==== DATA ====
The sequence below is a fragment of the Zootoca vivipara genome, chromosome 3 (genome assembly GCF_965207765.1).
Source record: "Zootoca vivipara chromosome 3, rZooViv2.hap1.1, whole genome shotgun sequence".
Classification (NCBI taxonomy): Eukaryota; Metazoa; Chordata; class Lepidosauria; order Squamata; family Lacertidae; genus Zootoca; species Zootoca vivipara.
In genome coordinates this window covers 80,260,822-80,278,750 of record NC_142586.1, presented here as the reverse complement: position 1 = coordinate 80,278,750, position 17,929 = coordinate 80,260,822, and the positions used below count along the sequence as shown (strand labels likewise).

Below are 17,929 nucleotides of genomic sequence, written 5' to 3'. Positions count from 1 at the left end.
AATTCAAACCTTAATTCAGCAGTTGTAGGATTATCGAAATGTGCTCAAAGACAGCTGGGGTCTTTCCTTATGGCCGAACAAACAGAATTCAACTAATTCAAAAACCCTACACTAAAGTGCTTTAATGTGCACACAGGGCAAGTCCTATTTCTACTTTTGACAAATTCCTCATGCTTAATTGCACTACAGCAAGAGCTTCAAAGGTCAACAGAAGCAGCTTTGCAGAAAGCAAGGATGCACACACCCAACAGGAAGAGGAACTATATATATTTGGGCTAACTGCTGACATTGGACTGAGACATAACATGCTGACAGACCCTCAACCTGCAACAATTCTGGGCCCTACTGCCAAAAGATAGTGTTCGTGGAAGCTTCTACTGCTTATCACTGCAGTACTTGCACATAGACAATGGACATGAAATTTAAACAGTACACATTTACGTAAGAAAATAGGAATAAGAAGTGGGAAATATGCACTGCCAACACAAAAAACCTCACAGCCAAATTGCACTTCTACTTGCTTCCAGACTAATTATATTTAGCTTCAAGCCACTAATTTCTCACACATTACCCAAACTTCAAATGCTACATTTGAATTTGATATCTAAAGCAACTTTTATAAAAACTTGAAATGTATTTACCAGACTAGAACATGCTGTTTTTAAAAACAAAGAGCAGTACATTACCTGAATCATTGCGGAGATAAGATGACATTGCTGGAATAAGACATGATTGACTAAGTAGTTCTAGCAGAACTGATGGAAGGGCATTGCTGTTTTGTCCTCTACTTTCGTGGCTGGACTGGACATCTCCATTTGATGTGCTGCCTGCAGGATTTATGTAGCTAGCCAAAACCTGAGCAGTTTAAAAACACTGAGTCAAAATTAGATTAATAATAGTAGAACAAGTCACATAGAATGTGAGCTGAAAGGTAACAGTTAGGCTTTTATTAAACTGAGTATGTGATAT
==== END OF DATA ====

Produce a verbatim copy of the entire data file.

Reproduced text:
The sequence below is a fragment of the Zootoca vivipara genome, chromosome 3 (genome assembly GCF_965207765.1).
Source record: "Zootoca vivipara chromosome 3, rZooViv2.hap1.1, whole genome shotgun sequence".
Classification (NCBI taxonomy): Eukaryota; Metazoa; Chordata; class Lepidosauria; order Squamata; family Lacertidae; genus Zootoca; species Zootoca vivipara.
In genome coordinates this window covers 80,260,822-80,278,750 of record NC_142586.1, presented here as the reverse complement: position 1 = coordinate 80,278,750, position 17,929 = coordinate 80,260,822, and the positions used below count along the sequence as shown (strand labels likewise).

Below are 17,929 nucleotides of genomic sequence, written 5' to 3'. Positions count from 1 at the left end.
AATTCAAACCTTAATTCAGCAGTTGTAGGATTATCGAAATGTGCTCAAAGACAGCTGGGGTCTTTCCTTATGGCCGAACAAACAGAATTCAACTAATTCAAAAACCCTACACTAAAGTGCTTTAATGTGCACACAGGGCAAGTCCTATTTCTACTTTTGACAAATTCCTCATGCTTAATTGCACTACAGCAAGAGCTTCAAAGGTCAACAGAAGCAGCTTTGCAGAAAGCAAGGATGCACACACCCAACAGGAAGAGGAACTATATATATTTGGGCTAACTGCTGACATTGGACTGAGACATAACATGCTGACAGACCCTCAACCTGCAACAATTCTGGGCCCTACTGCCAAAAGATAGTGTTCGTGGAAGCTTCTACTGCTTATCACTGCAGTACTTGCACATAGACAATGGACATGAAATTTAAACAGTACACATTTACGTAAGAAAATAGGAATAAGAAGTGGGAAATATGCACTGCCAACACAAAAAACCTCACAGCCAAATTGCACTTCTACTTGCTTCCAGACTAATTATATTTAGCTTCAAGCCACTAATTTCTCACACATTACCCAAACTTCAAATGCTACATTTGAATTTGATATCTAAAGCAACTTTTATAAAAACTTGAAATGTATTTACCAGACTAGAACATGCTGTTTTTAAAAACAAAGAGCAGTACATTACCTGAATCATTGCGGAGATAAGATGACATTGCTGGAATAAGACATGATTGACTAAGTAGTTCTAGCAGAACTGATGGAAGGGCATTGCTGTTTTGTCCTCTACTTTCGTGGCTGGACTGGACATCTCCATTTGATGTGCTGCCTGCAGGATTTATGTAGCTAGCCAAAACCTGAGCAGTTTAAAAACACTGAGTCAAAATTAGATTAATAATAGTAGAACAAGTCACATAGAATGTGAGCTGAAAGGTAACAGTTAGGCTTTTATTAAACTGAGTATGTGATAT